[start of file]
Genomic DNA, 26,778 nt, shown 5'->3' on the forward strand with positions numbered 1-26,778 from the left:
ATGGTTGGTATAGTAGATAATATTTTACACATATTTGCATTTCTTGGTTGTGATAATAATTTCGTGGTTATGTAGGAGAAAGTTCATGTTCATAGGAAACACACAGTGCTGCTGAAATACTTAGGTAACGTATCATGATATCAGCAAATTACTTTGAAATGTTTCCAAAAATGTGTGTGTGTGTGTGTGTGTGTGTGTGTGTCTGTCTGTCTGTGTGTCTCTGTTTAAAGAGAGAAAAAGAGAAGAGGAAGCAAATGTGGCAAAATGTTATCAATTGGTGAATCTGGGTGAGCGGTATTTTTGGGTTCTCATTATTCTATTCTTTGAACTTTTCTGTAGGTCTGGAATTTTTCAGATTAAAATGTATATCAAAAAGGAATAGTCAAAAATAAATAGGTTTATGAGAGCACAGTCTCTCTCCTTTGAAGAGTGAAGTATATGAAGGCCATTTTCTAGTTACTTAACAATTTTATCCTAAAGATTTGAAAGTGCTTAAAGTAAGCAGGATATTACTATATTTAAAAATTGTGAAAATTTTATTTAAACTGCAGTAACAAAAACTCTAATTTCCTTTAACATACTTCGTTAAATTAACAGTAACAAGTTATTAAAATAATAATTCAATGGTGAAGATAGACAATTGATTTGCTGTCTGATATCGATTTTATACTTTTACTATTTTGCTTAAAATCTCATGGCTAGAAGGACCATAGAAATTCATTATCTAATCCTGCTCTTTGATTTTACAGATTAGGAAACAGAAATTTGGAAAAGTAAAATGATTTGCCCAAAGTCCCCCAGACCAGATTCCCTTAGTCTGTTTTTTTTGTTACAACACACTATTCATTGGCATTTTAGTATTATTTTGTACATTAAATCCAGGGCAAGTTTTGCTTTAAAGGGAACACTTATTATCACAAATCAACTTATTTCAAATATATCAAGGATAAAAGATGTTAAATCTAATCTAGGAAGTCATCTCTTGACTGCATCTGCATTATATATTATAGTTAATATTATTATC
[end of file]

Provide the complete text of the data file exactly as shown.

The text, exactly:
Genomic DNA, 26,778 nt, shown 5'->3' on the forward strand with positions numbered 1-26,778 from the left:
ATGGTTGGTATAGTAGATAATATTTTACACATATTTGCATTTCTTGGTTGTGATAATAATTTCGTGGTTATGTAGGAGAAAGTTCATGTTCATAGGAAACACACAGTGCTGCTGAAATACTTAGGTAACGTATCATGATATCAGCAAATTACTTTGAAATGTTTCCAAAAATGTGTGTGTGTGTGTGTGTGTGTGTGTGTGTCTGTCTGTCTGTGTGTCTCTGTTTAAAGAGAGAAAAAGAGAAGAGGAAGCAAATGTGGCAAAATGTTATCAATTGGTGAATCTGGGTGAGCGGTATTTTTGGGTTCTCATTATTCTATTCTTTGAACTTTTCTGTAGGTCTGGAATTTTTCAGATTAAAATGTATATCAAAAAGGAATAGTCAAAAATAAATAGGTTTATGAGAGCACAGTCTCTCTCCTTTGAAGAGTGAAGTATATGAAGGCCATTTTCTAGTTACTTAACAATTTTATCCTAAAGATTTGAAAGTGCTTAAAGTAAGCAGGATATTACTATATTTAAAAATTGTGAAAATTTTATTTAAACTGCAGTAACAAAAACTCTAATTTCCTTTAACATACTTCGTTAAATTAACAGTAACAAGTTATTAAAATAATAATTCAATGGTGAAGATAGACAATTGATTTGCTGTCTGATATCGATTTTATACTTTTACTATTTTGCTTAAAATCTCATGGCTAGAAGGACCATAGAAATTCATTATCTAATCCTGCTCTTTGATTTTACAGATTAGGAAACAGAAATTTGGAAAAGTAAAATGATTTGCCCAAAGTCCCCCAGACCAGATTCCCTTAGTCTGTTTTTTTTGTTACAACACACTATTCATTGGCATTTTAGTATTATTTTGTACATTAAATCCAGGGCAAGTTTTGCTTTAAAGGGAACACTTATTATCACAAATCAACTTATTTCAAATATATCAAGGATAAAAGATGTTAAATCTAATCTAGGAAGTCATCTCTTGACTGCATCTGCATTATATATTATAGTTAATATTATTATC